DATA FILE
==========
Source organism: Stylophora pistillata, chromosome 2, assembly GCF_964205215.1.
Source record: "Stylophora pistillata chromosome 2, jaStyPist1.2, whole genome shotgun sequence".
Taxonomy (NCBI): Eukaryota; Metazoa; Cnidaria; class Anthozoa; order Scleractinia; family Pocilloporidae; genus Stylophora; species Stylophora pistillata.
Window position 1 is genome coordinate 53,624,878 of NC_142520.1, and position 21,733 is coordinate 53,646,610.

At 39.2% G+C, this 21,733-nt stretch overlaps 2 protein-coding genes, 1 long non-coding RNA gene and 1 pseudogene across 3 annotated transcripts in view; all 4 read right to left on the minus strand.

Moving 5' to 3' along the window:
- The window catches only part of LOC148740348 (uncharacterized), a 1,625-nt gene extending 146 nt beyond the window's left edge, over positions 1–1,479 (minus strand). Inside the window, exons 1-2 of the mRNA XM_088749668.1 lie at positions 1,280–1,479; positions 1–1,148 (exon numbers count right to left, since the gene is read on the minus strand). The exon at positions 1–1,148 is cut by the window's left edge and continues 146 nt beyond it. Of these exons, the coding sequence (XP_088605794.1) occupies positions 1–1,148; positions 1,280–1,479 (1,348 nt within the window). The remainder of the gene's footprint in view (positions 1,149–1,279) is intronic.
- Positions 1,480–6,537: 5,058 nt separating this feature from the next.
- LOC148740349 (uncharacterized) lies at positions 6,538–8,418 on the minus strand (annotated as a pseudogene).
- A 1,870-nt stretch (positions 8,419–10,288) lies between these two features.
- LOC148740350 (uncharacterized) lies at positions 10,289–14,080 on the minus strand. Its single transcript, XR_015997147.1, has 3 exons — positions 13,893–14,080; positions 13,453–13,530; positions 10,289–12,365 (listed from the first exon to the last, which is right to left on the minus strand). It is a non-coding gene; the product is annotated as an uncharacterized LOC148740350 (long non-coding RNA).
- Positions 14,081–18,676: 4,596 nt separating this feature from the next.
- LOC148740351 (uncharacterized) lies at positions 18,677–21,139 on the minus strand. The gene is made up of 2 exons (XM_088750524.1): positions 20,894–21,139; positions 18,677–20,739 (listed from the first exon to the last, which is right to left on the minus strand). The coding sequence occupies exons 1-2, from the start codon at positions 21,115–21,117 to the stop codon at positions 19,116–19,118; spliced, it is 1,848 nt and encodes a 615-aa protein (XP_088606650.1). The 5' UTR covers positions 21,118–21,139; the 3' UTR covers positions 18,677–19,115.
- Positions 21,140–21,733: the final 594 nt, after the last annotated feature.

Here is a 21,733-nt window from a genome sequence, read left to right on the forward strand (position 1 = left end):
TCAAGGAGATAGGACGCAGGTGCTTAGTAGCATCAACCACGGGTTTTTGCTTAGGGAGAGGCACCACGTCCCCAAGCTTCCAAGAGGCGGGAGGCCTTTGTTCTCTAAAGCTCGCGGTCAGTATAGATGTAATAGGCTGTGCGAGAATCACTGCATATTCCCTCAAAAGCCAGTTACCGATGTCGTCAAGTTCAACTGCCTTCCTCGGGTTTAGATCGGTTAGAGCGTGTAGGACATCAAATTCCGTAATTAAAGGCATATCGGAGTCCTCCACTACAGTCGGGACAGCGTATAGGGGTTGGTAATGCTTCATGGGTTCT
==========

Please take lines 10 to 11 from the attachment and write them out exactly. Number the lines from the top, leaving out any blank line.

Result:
- A 1,870-nt stretch (positions 8,419–10,288) lies between these two features.
- LOC148740350 (uncharacterized) lies at positions 10,289–14,080 on the minus strand. Its single transcript, XR_015997147.1, has 3 exons — positions 13,893–14,080; positions 13,453–13,530; positions 10,289–12,365 (listed from the first exon to the last, which is right to left on the minus strand). It is a non-coding gene; the product is annotated as an uncharacterized LOC148740350 (long non-coding RNA).